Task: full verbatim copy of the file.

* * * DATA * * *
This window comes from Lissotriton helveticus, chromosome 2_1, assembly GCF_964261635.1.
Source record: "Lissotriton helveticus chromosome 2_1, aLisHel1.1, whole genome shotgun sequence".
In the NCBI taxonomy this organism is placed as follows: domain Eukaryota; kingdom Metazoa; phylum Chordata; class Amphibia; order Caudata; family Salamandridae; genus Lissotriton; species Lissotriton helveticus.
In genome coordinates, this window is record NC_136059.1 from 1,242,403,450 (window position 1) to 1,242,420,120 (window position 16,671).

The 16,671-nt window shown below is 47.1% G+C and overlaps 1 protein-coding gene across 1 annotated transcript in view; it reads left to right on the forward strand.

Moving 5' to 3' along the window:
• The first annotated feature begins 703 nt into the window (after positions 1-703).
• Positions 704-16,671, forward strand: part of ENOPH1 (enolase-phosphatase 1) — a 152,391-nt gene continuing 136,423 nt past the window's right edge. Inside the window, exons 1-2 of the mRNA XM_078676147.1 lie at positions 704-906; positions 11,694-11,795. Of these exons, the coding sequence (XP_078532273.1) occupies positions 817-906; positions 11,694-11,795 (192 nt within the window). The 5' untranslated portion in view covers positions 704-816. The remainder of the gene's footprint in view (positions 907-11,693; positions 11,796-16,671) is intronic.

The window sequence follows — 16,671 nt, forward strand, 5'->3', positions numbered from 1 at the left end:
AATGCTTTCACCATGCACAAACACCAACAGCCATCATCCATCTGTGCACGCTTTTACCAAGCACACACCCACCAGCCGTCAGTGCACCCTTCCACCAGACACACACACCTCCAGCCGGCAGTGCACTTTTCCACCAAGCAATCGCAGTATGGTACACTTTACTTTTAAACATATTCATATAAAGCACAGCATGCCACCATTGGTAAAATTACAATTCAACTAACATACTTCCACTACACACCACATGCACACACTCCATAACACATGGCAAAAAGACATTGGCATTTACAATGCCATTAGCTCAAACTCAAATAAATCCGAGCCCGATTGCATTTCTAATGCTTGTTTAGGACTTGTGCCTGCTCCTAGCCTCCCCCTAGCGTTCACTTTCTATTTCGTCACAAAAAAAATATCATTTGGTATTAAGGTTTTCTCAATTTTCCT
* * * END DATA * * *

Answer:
This window comes from Lissotriton helveticus, chromosome 2_1, assembly GCF_964261635.1.
Source record: "Lissotriton helveticus chromosome 2_1, aLisHel1.1, whole genome shotgun sequence".
In the NCBI taxonomy this organism is placed as follows: domain Eukaryota; kingdom Metazoa; phylum Chordata; class Amphibia; order Caudata; family Salamandridae; genus Lissotriton; species Lissotriton helveticus.
In genome coordinates, this window is record NC_136059.1 from 1,242,403,450 (window position 1) to 1,242,420,120 (window position 16,671).

The 16,671-nt window shown below is 47.1% G+C and overlaps 1 protein-coding gene across 1 annotated transcript in view; it reads left to right on the forward strand.

Moving 5' to 3' along the window:
• The first annotated feature begins 703 nt into the window (after positions 1-703).
• Positions 704-16,671, forward strand: part of ENOPH1 (enolase-phosphatase 1) — a 152,391-nt gene continuing 136,423 nt past the window's right edge. Inside the window, exons 1-2 of the mRNA XM_078676147.1 lie at positions 704-906; positions 11,694-11,795. Of these exons, the coding sequence (XP_078532273.1) occupies positions 817-906; positions 11,694-11,795 (192 nt within the window). The 5' untranslated portion in view covers positions 704-816. The remainder of the gene's footprint in view (positions 907-11,693; positions 11,796-16,671) is intronic.

The window sequence follows — 16,671 nt, forward strand, 5'->3', positions numbered from 1 at the left end:
AATGCTTTCACCATGCACAAACACCAACAGCCATCATCCATCTGTGCACGCTTTTACCAAGCACACACCCACCAGCCGTCAGTGCACCCTTCCACCAGACACACACACCTCCAGCCGGCAGTGCACTTTTCCACCAAGCAATCGCAGTATGGTACACTTTACTTTTAAACATATTCATATAAAGCACAGCATGCCACCATTGGTAAAATTACAATTCAACTAACATACTTCCACTACACACCACATGCACACACTCCATAACACATGGCAAAAAGACATTGGCATTTACAATGCCATTAGCTCAAACTCAAATAAATCCGAGCCCGATTGCATTTCTAATGCTTGTTTAGGACTTGTGCCTGCTCCTAGCCTCCCCCTAGCGTTCACTTTCTATTTCGTCACAAAAAAAATATCATTTGGTATTAAGGTTTTCTCAATTTTCCT